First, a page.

Convalescent plasma ineffective for COVID-19

Tristan Manalac
26 Nov 2021
Convalescent plasma ineffective for COVID-19

A recent Singapore meta-analysis of randomized controlled trials (RCT) has found no clear clinical benefit to using convalescent plasma (CP) for patients with the coronavirus disease 2019 (COVID-19), especially in those with severe disease.

“Nonetheless, its therapeutic use in patients unable to mount an adequate immune response remains undetermined,” they said. “Rather than determining its effectiveness in COVID-19 in general, further research on CP should be directed in highly select patient groups and determining which subgroup of patients is most likely to benefit.”

A total of 18 RCTs were deemed eligible for quantitative analysis after searching through six online databases. In aggregate, 8,702 COVID-19 patients received CP and were compared against 7,906 controls who were not given CP. In terms of quality, six included trials were deemed to have low risk of bias while only one had a high risk for such. Certainty of evidence was classified as high according to the Grading of Recommendations, Assessment, Development, and Evaluations tool. [Transfus Med Rev 2021;doi:10.1016/j.tmrv.2021.09.001]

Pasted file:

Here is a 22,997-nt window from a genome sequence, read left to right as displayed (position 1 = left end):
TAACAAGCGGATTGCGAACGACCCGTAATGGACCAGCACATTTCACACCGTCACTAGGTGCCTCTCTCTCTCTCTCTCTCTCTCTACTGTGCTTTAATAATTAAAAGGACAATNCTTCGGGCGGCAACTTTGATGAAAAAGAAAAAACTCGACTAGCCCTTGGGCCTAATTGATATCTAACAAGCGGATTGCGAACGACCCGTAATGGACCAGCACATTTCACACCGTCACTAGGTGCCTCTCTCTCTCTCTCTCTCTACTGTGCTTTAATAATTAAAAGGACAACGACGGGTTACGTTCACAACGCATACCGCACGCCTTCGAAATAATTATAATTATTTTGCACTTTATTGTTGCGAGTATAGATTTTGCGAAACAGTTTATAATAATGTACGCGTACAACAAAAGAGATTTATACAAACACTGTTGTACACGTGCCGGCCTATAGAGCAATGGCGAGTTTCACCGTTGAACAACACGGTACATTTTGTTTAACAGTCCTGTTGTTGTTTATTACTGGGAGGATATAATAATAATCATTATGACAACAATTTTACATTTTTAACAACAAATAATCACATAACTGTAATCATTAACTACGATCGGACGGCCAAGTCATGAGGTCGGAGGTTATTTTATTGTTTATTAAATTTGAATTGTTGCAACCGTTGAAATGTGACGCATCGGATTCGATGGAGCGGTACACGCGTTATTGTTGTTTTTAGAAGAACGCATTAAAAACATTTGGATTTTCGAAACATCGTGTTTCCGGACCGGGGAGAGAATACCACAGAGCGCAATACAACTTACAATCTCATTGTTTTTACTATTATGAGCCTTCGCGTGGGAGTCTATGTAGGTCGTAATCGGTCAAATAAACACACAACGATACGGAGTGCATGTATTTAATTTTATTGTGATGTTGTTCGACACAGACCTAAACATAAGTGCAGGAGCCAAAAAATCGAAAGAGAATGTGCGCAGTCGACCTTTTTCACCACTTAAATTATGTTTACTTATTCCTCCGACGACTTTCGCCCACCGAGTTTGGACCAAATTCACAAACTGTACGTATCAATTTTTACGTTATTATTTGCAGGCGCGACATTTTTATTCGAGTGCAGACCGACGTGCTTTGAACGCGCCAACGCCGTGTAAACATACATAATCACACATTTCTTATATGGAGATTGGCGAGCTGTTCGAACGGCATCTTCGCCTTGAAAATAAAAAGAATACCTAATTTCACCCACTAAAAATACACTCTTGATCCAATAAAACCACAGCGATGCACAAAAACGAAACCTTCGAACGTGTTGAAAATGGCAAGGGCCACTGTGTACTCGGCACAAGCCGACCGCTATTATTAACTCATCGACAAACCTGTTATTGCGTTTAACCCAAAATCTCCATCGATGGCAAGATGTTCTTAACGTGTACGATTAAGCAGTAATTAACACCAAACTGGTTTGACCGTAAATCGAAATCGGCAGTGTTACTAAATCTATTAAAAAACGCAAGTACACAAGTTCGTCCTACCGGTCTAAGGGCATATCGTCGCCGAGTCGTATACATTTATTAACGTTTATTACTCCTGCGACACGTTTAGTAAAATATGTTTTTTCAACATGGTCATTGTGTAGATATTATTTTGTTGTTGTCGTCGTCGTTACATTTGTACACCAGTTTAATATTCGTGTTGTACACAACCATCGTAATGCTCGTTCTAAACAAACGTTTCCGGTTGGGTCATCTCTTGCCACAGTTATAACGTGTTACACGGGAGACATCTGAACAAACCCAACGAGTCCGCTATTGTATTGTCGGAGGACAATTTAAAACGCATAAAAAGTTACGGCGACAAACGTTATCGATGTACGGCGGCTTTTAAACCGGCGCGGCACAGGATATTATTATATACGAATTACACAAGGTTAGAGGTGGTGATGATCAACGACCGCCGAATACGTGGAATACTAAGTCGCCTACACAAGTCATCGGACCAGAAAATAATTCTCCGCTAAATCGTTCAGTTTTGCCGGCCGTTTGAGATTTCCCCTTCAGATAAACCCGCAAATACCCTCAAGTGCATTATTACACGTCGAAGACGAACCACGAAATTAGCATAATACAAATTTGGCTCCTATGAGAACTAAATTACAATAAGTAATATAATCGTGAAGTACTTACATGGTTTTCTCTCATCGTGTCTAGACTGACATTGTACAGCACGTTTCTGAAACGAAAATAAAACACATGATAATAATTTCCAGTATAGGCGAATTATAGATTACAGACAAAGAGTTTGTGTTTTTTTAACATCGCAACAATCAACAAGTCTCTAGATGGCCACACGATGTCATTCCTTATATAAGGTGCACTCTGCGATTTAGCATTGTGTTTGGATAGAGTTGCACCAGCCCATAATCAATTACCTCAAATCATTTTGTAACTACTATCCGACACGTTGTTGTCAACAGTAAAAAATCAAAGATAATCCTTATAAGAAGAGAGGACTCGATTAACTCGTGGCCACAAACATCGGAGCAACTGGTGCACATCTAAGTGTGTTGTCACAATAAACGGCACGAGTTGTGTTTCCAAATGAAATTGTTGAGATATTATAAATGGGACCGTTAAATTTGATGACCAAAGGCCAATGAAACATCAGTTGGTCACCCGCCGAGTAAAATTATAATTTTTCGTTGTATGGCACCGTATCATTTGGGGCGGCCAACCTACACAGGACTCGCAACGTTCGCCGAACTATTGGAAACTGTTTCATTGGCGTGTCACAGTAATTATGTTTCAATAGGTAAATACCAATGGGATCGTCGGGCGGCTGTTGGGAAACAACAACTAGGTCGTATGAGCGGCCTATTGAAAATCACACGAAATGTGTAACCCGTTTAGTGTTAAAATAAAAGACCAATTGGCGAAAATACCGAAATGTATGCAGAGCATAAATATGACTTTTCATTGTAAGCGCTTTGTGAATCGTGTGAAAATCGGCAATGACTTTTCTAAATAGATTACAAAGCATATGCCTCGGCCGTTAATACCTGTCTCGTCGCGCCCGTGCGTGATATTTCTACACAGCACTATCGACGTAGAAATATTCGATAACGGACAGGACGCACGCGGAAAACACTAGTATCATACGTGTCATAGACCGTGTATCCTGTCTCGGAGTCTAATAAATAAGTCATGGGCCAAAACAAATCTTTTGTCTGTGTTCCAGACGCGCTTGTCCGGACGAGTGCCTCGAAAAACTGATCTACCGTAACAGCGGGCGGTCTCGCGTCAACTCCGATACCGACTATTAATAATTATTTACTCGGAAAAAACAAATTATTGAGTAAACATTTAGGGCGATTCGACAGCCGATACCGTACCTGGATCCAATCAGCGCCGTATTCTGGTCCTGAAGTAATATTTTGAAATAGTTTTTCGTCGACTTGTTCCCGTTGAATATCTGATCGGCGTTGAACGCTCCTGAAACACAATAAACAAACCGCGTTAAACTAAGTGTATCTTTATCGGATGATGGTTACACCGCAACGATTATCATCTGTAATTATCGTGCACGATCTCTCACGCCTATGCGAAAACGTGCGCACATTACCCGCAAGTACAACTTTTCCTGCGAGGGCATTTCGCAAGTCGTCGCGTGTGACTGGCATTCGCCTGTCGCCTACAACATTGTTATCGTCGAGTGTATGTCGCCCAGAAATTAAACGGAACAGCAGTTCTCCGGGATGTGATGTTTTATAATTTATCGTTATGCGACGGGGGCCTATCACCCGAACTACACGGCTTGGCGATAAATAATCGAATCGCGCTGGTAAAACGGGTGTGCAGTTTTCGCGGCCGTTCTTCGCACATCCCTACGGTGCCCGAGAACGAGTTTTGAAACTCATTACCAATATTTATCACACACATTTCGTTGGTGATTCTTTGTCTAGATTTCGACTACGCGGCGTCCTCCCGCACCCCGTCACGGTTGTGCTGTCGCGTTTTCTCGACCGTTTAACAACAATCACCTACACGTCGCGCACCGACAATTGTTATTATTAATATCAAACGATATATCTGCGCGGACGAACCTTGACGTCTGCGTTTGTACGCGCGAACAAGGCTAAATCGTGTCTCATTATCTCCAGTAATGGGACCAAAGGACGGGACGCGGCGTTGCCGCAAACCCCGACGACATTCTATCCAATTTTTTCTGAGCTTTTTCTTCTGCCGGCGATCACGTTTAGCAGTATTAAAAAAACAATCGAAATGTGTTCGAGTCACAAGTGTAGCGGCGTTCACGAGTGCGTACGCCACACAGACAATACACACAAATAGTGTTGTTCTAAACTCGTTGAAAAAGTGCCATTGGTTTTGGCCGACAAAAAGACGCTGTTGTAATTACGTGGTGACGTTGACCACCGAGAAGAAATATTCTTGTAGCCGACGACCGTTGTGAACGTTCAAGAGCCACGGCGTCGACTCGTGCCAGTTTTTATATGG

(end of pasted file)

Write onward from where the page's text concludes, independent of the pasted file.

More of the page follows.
Pooled analysis of the 18 studies showed that there were 2,121 and 1,984 deaths in the CP and control arms, yielding comparable mortality rates of 24.4 percent and 25.1 percent, respectively. In turn, there was no significant difference in risk estimates between arms (risk ratio [RR], 0.95, 95 percent confidence interval [CI], 0.86–1.04 p=0.27).

The null effect of CP on mortality remained true even after trim-and-fill corrections for small-study effects (RR, 0.98, 95 percent CI, 0.86–1.11; p=0.71).

Moreover, a subsequent futility analysis showed that the cumulative Z-curve was unable to cross the boundaries for either benefit or harm and fell within the boundaries of futility. This suggested that even with further enrolment and randomization of patients, CP was unlikely to demonstrate significant clinical benefit over the control.

Similarly, CP failed to demonstrate significant clinical benefit even in subgroup analyses according to timing of administration and geographical location. There was also no between-arm difference in terms of the need for mechanical ventilation (RR, 1.00, 95 percent CI, 0.91–1.10; p=0.99) and hospital length of stay (difference, 1.32 days, 95 percent CI, –1.86 to 4.51; p=0.33).

“The added value of our study lies in the finding that further recruitment of patients is futile in eliciting the effect of CP in patients with severe COVID-19, which previous meta-analyses have not investigated,” the researchers said.

“More importantly, the finding of futility holds massive public health implications, particularly when the delta variant becomes increasingly prevalent,” they added, pointing out that in favour of CP, “[i]mmense amounts of resources are diverted away from other potentially beneficial therapies, as well as vaccine production.”

Establishing futility of CP could help prevent such diversion.

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